Total Pageviews

Saturday, 31 December 2011

Rodney Meldrum: Cherry Picking the X lineage

Rodney Meldrum recently published a book Rediscovering the Book of Mormon Remnant through DNA. In this book he promotes the idea that the X haplogroup, a rare DNA lineage found among Native Americans, may be evidence of Israelite DNA in New World populations, a claim that supports the Book of Mormon. Rodney's book can be purchased at his website. Accompanying the book are these especially bold claims:
"Not since the long-lost Joseph Smith papyri burst upon the scene in 1967 has there been news of this magnitude and import regarding the physical corroboration of Latter-day Saint doctrine and scripture." said Ed Lauritsen, Ph.D. This is the book that many have been awaiting for their further study of the genetic evidences that supports the truthfulness of the Book of Mormon and the prophetic calling of the Joseph Smith.”
—The Firm Foundation

Jake Hilton, the Youth Educational Instructor of the FIRM Foundation, recently stated "What makes Haplogroup X2 DNA so significant is that it is only found in one other location on the planet: Among Jewish populations of Europe and the Middle East". 

Attempts to link New World X lineages with Israelite populations that existed just 2,600 years ago are problematic. They miss the mark by about 30,000 years. The source of the X lineages found among Native Americans is most likely Asia, just like the four major female DNA lineages.

Not long after scientists first began studying the DNA lineages on Native Americans it was observed that a significant number of individuals in populations in Alaska, Canada, and northeastern North America, had female DNA lineages that are distantly related to the four main founding lineages (A, B, C & D). Originally it was thought that these new lineages might have been introduced after the arrival of Columbus, but when researchers looked closer, they found that most of them came from a fifth, though minor, founding line now known as the X lineage. It occurs at the highest frequency (about 25%) in several tribes in the northeastern part of North America (Brown et al. 1998) and at lower frequencies throughout the remainder of North America (Smith et al. 1999). About 2.5 percent of New World Native Americans have a mitochondrial DNA belonging to the X lineage family.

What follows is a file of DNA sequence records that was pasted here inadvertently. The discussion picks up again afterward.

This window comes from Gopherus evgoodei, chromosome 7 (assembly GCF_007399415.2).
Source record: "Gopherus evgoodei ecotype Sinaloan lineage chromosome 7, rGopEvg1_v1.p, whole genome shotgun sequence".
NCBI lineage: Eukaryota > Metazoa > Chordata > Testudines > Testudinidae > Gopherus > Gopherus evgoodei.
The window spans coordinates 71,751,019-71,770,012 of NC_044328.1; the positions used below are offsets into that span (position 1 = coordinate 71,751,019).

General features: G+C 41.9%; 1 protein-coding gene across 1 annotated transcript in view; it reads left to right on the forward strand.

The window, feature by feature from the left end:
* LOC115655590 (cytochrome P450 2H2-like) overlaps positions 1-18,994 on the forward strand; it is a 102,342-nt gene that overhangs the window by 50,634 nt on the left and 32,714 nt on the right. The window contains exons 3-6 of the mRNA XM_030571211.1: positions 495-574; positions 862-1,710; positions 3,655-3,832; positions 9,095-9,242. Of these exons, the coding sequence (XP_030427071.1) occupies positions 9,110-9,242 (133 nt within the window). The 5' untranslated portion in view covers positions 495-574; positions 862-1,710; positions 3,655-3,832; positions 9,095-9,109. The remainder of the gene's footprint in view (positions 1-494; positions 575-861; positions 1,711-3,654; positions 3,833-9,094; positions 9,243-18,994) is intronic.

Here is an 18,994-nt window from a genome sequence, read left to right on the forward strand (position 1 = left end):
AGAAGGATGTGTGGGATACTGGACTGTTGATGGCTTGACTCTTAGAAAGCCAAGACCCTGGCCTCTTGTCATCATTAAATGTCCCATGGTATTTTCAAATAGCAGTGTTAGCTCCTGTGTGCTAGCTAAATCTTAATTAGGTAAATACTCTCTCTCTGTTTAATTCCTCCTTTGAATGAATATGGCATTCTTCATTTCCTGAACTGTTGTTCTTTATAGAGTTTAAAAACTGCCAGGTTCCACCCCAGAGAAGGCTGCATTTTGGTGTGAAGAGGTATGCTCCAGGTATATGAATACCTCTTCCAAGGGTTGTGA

Several LDS scholars have claimed that the presence of the X lineage among Native Americans suggests a recent genetic link with the Middle East. Michael Quinn claimed in Sunstone Magazine that 7% of the DNA collected from indigenous peoples of the Western Hemisphere matched DNA collected from North Africa and the Middle East. FARMS apologist John Tvedtnes has also claimed the X lineage is evidence on a Middle Eastern connection, however FAIR and other writers for the Maxwell Institute at BYU have distanced themselves from this claim.

There are several problems associated with attempting to link the X lineage to Book of Mormon peoples. Currently the major challenge is the considerable degree of genetic variation that has been observed among New World X lineages (Brown et al. 1998). This would not be expected if the lineage family had arrived as recently as 2,600 years ago. Scientists can use the amount of variation in a DNA lineage family to estimate the time to the most recent common ancestor of that family. They are able to do this because new DNA mutations in individuals in large populations tend to occur at a relatively constant rate. By counting the number of new mutations in a lineage family scientists can estimate how long the lineage family has existed. The table below shows the age estimates for the 5 founding lineages of Native Americans.